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Marie Celestia wreck offers up cargo of perfume

Perfume bottles are the latest treasure to have been recovered from Bermuda wreck

Marie Celestia.

Phillippe Rouja, conservator of historic wrecks, announced the discovery of the bottles this week. Five unopened bottles of wine were found stashed in the bow of the

Marie Celestia this past June.

Analysis and research have revealed that two bottles recovered from the wreck are indeed 19th century cologne and perfume. Both bottles were discovered intact with their original content undisturbed.

The cologne resembled a green-yellow liquid and was located inside a narrow, clear bottle embossed with “Murray & Lanman, Florida Water, No. 69 Water Street, New-York”.

The company still makes Florida Water based on their original 1808 formula after 203 years of business.

The bottle found here is the oldest known sample and the historic company has offered to analyse the bottle’s contents.

A sealed bottle containing clear liquid said to be perfume was also uncovered.

UK perfume historian David Pybus, who has uncovered perfume from the

Titanic, has begun his analysis on the bottle’s contents.

Early research has revealed that the bottle contains a sample from a posh London perfumery that has since gone out of business.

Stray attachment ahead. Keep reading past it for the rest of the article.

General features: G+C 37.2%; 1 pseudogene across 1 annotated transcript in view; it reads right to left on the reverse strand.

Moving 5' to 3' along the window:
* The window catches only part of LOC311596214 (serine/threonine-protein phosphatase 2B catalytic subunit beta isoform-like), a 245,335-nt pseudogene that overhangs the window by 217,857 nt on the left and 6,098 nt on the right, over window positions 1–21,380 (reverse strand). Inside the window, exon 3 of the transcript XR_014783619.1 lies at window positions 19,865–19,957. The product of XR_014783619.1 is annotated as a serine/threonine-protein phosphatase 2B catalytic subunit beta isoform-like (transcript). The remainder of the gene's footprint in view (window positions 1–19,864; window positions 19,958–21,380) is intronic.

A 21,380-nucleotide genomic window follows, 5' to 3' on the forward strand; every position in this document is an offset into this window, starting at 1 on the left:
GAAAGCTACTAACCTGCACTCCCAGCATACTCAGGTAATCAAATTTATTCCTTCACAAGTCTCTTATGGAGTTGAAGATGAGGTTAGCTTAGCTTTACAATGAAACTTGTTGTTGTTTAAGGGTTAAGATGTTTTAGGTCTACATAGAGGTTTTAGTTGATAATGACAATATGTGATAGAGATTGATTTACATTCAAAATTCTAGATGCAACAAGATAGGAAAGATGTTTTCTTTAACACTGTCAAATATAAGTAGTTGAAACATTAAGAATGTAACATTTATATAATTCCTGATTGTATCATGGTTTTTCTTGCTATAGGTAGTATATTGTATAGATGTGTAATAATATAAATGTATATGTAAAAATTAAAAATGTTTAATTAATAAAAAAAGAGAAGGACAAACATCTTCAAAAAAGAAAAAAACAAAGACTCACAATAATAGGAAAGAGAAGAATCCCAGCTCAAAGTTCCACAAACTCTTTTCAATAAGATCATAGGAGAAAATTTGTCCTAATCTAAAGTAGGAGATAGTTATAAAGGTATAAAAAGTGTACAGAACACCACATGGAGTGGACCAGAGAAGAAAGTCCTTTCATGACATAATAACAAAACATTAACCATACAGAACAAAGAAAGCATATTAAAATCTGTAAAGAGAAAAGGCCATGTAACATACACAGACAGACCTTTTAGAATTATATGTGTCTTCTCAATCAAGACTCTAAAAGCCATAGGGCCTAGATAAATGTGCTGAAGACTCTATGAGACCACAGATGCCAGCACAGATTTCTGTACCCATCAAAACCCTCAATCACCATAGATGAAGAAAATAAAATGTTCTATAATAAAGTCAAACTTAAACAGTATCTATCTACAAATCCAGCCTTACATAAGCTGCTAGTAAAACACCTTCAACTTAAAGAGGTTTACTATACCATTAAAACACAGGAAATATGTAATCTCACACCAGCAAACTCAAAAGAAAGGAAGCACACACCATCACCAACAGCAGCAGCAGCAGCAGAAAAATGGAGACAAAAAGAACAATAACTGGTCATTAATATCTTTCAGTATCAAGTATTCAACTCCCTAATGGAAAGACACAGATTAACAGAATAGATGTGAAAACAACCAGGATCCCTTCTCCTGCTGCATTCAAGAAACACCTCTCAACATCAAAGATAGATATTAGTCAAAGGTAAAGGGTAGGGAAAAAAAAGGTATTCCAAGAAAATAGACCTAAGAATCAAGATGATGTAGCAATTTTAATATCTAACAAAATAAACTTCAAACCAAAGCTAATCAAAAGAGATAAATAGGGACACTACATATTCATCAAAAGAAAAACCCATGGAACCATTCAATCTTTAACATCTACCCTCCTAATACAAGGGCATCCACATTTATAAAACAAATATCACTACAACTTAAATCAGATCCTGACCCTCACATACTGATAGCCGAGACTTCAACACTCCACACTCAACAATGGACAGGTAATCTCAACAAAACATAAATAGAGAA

Wooden shoes and a wooden hairbrush were also discovered aboard the

Marie Celestia.

Such items were considered luxuries during the US Civil War and were probably being sold by the crew on the black market.

Items such as wine, perfume and shoes were banned by the Confederates in 1864, the year the

Marie Celestia sank off the South Shore. Such items were rare commodities.

“The presence of the perfume and cologne add a new, human dimension to the finds in the bow,” Dr Rouja said.

An article about the wreck, appearing on the National Geographic website confirmed the international appeal of the story.

In addition, John-Pierre Rouja of LookBermuda/LookFilms is producing a documentary about the excavation of the Mary Celestia.

According to Jim Butterfield, one of the film’s sponsors: “This international exposure helps showcase Bermuda’s most incredible marine environment which has world class wreck sites for all those that like to snorkel in shallow water.”

The bow of the Confederate paddle steamer Marie Celestia emerges from the sands off South Shore. Consrvation Services will this summer work to rescue artifacts at the diving landmark.

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Published August 22, 2011 at 2:00 am (Updated August 22, 2011 at 10:09 am)

Marie Celestia wreck offers up cargo of perfume

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